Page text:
The “small” traffic is mainly local and is aimed at tourists and rich “locals”; small objects – jewellery, coins, statuettes, religious books – circulate easily and they are easy to transport because of their small size; they are also increasingly carried by the massive influx of refugees who use them as a very practical currency to pay the smugglers. Conversely, the “big” trade in antiquities is international in scope, is aimed at private collections and involves larger objects with a much higher market value. In order to dispose of their merchandise by following more or less winding and complex routes, networks for the illicit trafficking of cultural property will often be grafted onto existing arms or drug sales networks. These networks are set up between the “source countries”, which have often been the same for decades, such as Greece, Egypt, Tunisia, Latin American countries, to which are added other, “newer” countries, such as Syria, Iraq, Libya, Yemen… We note that the traffickers’ routes are evolving, as the “receiving countries” tend to change. If, following the example of New York, London and Paris remain two commercial centres where competition is strong, Spain and Belgium, as well as Holland and Luxembourg, appear as the “underbelly” of Europe. They are also countries with more moderate legislation and actions in the fight against art trafficking. In addition, Russia, Japan and China, as well as the Gulf States, are pursuing offensive policies of acquisition of works of art to fuel their cultural projects.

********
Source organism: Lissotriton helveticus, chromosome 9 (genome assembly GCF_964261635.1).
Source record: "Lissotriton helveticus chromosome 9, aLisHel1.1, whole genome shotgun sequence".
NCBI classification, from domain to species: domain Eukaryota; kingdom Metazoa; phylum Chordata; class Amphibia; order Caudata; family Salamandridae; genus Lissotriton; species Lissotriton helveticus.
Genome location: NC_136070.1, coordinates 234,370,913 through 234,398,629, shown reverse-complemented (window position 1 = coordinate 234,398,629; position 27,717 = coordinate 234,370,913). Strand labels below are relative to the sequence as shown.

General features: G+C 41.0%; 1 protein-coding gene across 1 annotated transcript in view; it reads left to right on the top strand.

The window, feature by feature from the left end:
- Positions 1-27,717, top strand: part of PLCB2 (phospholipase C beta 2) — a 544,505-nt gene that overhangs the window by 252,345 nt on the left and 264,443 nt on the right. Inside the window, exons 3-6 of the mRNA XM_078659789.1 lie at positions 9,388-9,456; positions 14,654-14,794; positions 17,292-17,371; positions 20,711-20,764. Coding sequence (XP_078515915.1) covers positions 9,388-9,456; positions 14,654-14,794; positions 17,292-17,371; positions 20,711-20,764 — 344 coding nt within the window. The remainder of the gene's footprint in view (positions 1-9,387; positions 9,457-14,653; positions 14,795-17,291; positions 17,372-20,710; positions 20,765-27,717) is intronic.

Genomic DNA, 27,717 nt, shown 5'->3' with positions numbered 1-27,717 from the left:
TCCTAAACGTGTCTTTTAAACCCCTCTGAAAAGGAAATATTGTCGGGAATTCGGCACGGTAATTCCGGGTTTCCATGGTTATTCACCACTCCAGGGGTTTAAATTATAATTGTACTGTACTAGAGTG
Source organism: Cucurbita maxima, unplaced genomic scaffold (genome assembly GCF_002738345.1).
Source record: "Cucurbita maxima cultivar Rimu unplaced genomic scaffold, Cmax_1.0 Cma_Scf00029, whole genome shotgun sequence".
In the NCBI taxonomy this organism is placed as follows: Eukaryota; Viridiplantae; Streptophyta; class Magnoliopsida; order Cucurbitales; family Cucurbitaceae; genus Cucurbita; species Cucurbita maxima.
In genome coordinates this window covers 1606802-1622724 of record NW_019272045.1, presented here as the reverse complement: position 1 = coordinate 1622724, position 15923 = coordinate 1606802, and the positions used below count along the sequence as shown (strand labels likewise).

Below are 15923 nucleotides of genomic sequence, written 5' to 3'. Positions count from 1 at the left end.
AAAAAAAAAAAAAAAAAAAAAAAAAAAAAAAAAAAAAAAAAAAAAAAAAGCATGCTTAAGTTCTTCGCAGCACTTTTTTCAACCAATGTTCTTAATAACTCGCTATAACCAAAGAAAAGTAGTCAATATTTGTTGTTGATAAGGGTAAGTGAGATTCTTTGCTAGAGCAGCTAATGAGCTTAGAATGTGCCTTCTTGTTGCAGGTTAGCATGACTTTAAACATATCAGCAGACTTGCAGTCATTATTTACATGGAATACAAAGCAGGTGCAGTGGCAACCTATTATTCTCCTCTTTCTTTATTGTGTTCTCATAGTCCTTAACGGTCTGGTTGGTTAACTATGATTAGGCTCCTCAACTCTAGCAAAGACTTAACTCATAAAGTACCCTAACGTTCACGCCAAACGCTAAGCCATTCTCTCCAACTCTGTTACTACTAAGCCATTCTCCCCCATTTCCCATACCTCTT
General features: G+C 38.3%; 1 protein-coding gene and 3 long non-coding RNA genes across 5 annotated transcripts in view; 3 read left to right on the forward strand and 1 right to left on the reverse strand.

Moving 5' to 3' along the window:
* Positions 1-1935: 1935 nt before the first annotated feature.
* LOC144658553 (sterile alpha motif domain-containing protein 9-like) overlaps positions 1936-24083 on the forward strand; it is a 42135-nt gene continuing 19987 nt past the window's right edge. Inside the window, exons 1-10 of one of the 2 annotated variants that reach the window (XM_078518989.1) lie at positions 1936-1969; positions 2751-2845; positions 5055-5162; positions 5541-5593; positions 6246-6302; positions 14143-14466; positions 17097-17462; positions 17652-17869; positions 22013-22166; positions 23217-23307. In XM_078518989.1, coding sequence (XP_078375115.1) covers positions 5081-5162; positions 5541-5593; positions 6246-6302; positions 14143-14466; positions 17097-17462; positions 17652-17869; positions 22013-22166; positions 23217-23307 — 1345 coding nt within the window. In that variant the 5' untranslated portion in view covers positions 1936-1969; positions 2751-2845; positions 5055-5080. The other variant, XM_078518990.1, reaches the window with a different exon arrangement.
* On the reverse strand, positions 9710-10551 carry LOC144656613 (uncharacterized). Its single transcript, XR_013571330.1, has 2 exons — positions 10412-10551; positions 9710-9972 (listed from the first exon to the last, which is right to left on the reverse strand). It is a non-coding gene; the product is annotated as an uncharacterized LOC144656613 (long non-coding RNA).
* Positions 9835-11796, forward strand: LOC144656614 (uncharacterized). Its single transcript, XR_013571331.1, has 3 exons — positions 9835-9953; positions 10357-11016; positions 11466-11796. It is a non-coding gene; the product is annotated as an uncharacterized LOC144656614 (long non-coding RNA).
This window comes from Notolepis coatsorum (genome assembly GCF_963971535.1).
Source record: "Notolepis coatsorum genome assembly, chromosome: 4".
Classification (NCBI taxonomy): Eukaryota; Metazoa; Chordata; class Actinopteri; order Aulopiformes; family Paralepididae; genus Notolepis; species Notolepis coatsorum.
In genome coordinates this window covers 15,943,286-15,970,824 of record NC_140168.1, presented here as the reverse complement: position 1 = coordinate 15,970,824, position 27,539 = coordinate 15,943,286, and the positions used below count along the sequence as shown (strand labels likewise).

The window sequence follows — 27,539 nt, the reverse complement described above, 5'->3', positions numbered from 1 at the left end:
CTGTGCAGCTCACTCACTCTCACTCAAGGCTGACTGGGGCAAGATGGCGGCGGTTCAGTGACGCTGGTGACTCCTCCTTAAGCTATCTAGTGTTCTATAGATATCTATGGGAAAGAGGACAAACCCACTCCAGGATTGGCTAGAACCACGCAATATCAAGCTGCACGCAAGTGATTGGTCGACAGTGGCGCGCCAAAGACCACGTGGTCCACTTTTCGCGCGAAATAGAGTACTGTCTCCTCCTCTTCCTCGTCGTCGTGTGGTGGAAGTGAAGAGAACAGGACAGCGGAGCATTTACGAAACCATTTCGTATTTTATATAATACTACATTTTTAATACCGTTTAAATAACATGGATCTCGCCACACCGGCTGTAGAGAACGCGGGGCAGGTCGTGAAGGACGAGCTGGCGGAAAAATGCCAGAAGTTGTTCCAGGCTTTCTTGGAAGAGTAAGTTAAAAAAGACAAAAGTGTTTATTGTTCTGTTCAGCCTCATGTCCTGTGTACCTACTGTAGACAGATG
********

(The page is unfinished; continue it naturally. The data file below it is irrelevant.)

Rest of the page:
Finally, the picture is completed by the “intermediate countries” which take over from the traditional countries such as Egypt, Lebanon, Jordan, Turkey or Switzerland. The works now transit through Asia, via Bangkok and the free port of Singapore, which are today hubs of this traffic, as well as the Gulf countries and Israel, recognised both as intermediary and receiving countries.



Faced with these attacks, we must all be aware that the fight against the illicit traffic of cultural goods must become a priority: it requires the reinforcement, harmonisation and adaptation of the legislative framework, at national and international level, and above all the application of coercive texts and dissuasive sanctions. In order to identify, seize and return objects that could come from this traffic, we must set up an organisation the entire process, from the identification of objects to the judicialization of cases, and get all the actors who too often ignore each other – archaeologists and curators, investigation services, justice and the world of the art market – to collaborate, so that everyone plays an effective role alongside international organisations such as UNESCO, ICOM, Iccrom and Icomos.